Don't judge these two Oregon Book Award finalists by their covers
BY MOLLY TEMPLETON
TWENTY QUESTIONS, fiction by Alison Clement. Atria Books, 2006. Hardcover, $23.
WHEN ALL IS SAID AND DONE, fiction by Robert Hill. Graywolf Press, 2006. Hardcover, $20.
Don't be fooled — by which I mean put off — by the cover for Alison Clement's Twenty Questions, which makes it look like a mediocre thriller, or by the summary on the back cover of Robert Hill's When All Is Said and Done, which makes the book sound downright ordinary. Neither of these novels, both finalists for this year's Oregon Book Award for fiction (the Ken Kesey Award for the Novel, to give it its proper name) are what they appear to be. With the third finalist, Monica Drake's entrancing, peculiar Clown Girl (reviewed in EW in March), these books make up a small but strong competitive field of uncommon stories. They share a particularly intimate, introspective quality that allows a reader to sink slowly through the story's layers, drifting down and along a swift, sure current of narrative.
Twenty Questions is set in Corvallis; the town is never named, but references to the university, Portland and Eugene all make it clear where the story tales place. June Duvall, a cook at a poor elementary school, doesn't accept a ride one day from a student's father. The next woman to get into his car is found dead. June, a kind, mild woman in her early 30s, can't let this thought go. Her husband Bill, a chef, tells her she's going off the deep end, and as June inserts herself into the lives of the dead woman's daughter and brother, it's easy to see where Bill's coming from. But Clement handles June's strange actions gracefully; her interior life is in tumult, her decisions flawed, but never to the point of clumsiness, never too far over the edge.
What June finds as she tries to help inverts her life, dragging long-forgotten pieces of herself into the open. She's a somewhat dreamy character, observant, attuned to small shifts in her immediate atmosphere, and as she describes her garden or contemplates the faithlessness of memory, she reveals a life unseen, so quiet and contained that to reshape it is far less difficult than expected.
When All Is Said and Done takes place in the suburbs of New York City — though not Charmington, the small town that main character Myrmy, an advertising copywriter, is interested in at first. The real estate agent doesn't think it's right for the Jewish woman and her family. It's the early 1960s, and settled gently in with Myrmy's furs, her veteran husband, her difficult pregnancies and her income is a thread of bigotry and a subtle awareness of class. First-time novelist Hill's story of a marriage is told in turns by Myrmy and her husband Dan, their words and their characters side by side, page by page, alternating. What gives their story such life is Hill's tumultuous, engrossing prose, his long sentences and the clarity of voice he gives these two characters. His is the sort of book with which you find yourself wanting to write down passages of particular grace — only to realize that alone, they appear unremarkable. It's in context of this affecting book that each scene is so striking, that each year seems vivid even though time passes at a hearty clip through the story's 220 pages. This is a book about great compassion living side by side with selfishness; of the awareness of being just different enough from your neighbors, your friends, your town, to feel outside and inside at once. And above all, it's a love story, one complicated with careers and children and growth and stagnancy: completely mundane and completely extraordinary.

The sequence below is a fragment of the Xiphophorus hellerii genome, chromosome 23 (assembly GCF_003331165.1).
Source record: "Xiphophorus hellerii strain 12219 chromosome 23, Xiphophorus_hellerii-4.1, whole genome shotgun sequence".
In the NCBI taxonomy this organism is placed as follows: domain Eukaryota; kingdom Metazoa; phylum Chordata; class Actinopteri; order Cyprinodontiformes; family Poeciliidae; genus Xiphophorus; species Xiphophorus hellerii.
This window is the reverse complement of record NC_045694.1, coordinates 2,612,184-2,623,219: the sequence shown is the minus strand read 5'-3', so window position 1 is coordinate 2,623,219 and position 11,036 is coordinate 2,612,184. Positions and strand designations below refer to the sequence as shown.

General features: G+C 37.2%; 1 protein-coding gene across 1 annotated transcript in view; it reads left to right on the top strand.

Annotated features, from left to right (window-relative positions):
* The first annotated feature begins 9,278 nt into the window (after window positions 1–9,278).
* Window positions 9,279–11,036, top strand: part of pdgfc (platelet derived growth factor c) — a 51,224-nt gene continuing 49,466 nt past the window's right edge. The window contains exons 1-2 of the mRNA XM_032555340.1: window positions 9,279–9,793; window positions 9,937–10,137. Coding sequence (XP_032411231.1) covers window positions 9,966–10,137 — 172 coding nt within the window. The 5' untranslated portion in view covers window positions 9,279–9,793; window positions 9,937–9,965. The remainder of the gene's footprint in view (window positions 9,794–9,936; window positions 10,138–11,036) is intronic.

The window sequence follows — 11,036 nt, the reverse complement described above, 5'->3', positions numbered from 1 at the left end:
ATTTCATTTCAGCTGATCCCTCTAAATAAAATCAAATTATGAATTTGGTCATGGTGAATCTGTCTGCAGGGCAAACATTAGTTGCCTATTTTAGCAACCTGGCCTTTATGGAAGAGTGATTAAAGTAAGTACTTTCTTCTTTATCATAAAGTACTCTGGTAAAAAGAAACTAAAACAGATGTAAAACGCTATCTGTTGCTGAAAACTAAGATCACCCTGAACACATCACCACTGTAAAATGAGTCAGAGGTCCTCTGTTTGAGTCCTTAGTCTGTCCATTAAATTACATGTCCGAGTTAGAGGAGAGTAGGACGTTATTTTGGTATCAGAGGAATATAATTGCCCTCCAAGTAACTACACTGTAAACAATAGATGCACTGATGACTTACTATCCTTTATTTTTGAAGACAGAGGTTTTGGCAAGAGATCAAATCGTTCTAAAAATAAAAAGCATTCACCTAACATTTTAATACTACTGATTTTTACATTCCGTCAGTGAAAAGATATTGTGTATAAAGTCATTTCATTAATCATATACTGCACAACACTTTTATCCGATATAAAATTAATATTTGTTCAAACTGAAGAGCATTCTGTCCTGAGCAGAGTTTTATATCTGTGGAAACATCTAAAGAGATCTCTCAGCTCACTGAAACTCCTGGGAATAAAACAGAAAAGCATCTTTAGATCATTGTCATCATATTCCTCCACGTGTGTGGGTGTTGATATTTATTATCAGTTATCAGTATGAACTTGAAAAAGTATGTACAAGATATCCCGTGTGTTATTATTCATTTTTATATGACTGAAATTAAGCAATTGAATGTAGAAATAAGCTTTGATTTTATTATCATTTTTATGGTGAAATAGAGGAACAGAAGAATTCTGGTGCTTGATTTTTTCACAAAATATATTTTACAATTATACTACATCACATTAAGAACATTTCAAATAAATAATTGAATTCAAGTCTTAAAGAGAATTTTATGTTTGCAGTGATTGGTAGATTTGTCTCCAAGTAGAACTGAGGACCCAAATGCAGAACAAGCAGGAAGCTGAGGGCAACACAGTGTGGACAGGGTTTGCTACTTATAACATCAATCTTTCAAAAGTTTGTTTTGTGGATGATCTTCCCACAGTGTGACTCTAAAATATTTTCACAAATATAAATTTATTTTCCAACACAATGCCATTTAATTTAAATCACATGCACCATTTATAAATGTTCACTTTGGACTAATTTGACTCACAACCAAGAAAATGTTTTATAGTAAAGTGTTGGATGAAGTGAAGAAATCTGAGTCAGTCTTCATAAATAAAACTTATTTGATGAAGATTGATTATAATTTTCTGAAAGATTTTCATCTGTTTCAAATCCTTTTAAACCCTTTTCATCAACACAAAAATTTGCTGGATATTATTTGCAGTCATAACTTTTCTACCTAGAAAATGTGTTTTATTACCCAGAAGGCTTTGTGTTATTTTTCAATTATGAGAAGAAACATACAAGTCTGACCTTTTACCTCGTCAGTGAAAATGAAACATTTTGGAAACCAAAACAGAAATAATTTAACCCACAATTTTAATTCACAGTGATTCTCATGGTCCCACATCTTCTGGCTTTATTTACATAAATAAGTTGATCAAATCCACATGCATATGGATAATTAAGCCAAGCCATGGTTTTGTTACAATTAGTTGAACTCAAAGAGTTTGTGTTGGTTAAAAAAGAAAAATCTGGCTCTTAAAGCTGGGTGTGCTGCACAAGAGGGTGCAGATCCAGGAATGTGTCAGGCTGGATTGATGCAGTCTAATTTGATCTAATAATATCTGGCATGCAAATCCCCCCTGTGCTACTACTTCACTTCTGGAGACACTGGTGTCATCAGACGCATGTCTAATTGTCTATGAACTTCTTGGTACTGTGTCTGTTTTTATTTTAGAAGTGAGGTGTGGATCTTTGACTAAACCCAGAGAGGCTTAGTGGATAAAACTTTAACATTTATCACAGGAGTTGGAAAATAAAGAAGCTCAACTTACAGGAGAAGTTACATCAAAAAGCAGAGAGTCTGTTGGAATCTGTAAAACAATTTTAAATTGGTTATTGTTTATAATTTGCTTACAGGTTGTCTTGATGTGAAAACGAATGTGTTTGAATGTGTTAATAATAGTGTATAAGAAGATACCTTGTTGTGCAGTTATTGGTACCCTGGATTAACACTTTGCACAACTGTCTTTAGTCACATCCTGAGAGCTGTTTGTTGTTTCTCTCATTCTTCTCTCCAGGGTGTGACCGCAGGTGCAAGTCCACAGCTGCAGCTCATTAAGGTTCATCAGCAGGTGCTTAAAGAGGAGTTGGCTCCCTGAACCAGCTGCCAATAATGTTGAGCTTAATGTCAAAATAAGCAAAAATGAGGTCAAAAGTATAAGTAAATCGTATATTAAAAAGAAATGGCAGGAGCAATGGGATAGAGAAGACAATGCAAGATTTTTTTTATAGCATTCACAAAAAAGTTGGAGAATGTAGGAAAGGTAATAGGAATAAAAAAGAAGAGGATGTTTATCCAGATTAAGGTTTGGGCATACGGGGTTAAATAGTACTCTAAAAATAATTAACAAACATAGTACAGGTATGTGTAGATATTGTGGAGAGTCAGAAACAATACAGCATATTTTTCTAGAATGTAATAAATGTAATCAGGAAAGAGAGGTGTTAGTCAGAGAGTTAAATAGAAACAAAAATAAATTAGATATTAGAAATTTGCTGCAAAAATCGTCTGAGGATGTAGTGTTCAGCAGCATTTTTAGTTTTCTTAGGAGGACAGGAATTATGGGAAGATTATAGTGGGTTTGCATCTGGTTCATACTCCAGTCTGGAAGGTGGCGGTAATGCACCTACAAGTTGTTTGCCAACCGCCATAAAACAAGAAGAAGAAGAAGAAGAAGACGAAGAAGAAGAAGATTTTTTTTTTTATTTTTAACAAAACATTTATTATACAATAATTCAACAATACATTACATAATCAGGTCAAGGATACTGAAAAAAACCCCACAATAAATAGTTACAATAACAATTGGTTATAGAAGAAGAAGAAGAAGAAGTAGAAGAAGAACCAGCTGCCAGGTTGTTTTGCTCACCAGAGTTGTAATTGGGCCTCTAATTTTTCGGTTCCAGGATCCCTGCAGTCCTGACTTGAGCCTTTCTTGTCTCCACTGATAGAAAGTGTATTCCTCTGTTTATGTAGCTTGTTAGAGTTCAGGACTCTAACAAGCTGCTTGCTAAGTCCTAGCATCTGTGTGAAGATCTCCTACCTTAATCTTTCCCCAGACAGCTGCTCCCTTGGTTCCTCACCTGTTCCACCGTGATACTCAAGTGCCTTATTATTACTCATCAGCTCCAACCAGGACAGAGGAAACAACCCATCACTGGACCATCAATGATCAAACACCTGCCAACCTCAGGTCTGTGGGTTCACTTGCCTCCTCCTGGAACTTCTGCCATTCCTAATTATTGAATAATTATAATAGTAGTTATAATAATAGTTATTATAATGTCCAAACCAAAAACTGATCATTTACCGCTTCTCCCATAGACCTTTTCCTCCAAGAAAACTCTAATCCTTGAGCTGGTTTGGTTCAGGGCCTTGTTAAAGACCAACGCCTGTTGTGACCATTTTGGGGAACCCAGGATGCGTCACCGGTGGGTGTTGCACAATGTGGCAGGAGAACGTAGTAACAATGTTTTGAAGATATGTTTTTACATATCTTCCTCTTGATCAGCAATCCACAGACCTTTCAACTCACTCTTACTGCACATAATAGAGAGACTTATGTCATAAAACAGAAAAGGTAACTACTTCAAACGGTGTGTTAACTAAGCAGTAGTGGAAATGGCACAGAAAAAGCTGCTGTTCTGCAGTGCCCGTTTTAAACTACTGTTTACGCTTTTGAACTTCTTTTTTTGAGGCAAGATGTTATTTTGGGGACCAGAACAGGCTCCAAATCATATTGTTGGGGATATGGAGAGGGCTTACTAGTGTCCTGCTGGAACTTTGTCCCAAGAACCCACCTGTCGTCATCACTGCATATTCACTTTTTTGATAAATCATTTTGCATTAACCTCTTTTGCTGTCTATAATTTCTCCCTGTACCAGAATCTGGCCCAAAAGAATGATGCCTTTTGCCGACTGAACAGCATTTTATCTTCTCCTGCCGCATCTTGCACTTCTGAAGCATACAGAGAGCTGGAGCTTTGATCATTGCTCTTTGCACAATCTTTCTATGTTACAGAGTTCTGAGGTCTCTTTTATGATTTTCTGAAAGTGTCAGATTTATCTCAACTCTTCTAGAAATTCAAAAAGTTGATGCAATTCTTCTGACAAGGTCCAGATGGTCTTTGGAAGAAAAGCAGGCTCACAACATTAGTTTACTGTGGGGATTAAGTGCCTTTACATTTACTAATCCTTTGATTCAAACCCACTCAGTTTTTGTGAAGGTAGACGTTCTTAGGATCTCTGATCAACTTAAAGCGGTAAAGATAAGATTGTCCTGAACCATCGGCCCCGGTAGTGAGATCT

BOOK NOTES: Susan Patron reads from her Newbery Medal-winning The Higher Power of Lucky, 7 pm 10/12, Powell's, Beaverton. Ursula K. LeGuin reads, 7 pm 10/13, Hatfield Marine Science Center Visitor Auditorium, Newport. $10. David Jones and Derk Schmidt of The Hermans discuss The Hermans: Stalking America and play a few songs, 6 pm 10/13, Barnes & Noble. Zine Eugene! Noon-3:30 pm 10/14, Books Without Borders. Kathleen Dean Moore and Duane Ackerson read, 7 pm 10/16, Downtown Library. Orhan Pamuk speaks, 7:30 pm 10/16, Arlene Schnitzer Concert Hall, Portland. $26. Patrick Carman reads from Into the Mist, 6:30 pm 10/18, Barnes & Noble.